Wednesday, June 12, 2013

No wonder people don't join political parties

So, United Future is apparently ready to re-register as a party, but has been held up by the Electoral Commission's insistence on paper membership records.

As someone who has grown up in the internet age, this is simply backwards. In an age where I can get a passport, do my taxes, or submit on legislation online, the idea that I have to fill out an actual paper form to join a political party (as opposed to any other organisation) is just arcahic. But its also possibly illegal. Why? Because in 2002, Parliament passed the Electronic Transactions Act 2002, the thrust of which is basically "electronic stuff counts". While a lot of the specific requirements of the Act do not apply to meeting the legal requirements of the Electoral Act (because if we're going to do electronic voting, it has to be right), the general provisions, including the overarching one that "to avoid doubt, information is not denied legal effect solely because it is in electronic form or is in an electronic communication", do. So is there a specific reason under the Electoral Act to deny an electronic membership form legal effect?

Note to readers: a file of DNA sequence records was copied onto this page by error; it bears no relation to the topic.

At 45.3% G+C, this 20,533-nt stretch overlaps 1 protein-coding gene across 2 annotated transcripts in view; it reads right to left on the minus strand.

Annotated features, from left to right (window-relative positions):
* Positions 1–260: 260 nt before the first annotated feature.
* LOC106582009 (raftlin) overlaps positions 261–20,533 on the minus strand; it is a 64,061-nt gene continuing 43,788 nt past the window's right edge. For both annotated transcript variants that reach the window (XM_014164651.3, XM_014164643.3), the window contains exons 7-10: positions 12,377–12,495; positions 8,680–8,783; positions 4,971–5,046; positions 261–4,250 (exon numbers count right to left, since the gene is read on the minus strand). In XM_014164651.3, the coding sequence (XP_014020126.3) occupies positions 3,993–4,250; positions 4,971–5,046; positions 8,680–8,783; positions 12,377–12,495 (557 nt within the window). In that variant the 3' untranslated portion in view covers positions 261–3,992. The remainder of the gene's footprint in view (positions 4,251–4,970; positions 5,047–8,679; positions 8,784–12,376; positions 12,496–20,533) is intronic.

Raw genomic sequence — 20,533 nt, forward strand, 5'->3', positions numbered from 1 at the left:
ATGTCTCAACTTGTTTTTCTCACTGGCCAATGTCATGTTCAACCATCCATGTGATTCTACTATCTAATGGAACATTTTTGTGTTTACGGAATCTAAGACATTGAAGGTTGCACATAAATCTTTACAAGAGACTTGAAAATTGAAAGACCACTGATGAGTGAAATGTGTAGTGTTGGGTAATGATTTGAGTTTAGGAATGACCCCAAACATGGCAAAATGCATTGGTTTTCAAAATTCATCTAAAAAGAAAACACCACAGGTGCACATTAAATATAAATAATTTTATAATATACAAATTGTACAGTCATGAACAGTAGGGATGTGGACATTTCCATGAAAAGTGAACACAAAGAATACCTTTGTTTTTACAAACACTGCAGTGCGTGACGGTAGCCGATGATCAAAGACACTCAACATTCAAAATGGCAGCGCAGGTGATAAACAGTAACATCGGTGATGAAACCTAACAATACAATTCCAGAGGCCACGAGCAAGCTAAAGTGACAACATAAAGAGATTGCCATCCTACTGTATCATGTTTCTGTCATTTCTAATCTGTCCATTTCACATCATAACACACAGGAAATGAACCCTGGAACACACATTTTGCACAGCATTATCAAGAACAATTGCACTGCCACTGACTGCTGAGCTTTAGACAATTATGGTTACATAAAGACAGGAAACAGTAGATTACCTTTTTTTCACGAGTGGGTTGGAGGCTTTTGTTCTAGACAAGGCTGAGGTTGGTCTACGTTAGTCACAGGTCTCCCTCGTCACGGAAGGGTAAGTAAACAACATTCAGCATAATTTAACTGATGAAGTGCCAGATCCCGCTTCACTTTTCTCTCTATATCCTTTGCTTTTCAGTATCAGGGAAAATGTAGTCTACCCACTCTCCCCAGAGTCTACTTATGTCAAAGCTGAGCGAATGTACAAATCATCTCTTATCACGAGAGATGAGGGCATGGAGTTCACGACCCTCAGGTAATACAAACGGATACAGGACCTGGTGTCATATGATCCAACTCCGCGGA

No. When it comes to proof of membership of a political party, all the Electoral Act says is that applications to register must

be accompanied by evidence, in a form approved by the Electoral Commission, that the party has at least 500 current financial members who are eligible to enrol as electors
So basically the Electoral Commission could accept electronic membership records; they just choose not to. And that choice appears to be contrary to S 8 of the Electronic Transactions Act 2002.

Administrative decisions cannot trump the law. The Electoral Commission needs to drag itself into the 21st century and start accepting electronic memberships. And who knows? Perhaps if you don't need to use bronze-age technology to participate, people might actually start joining political parties again.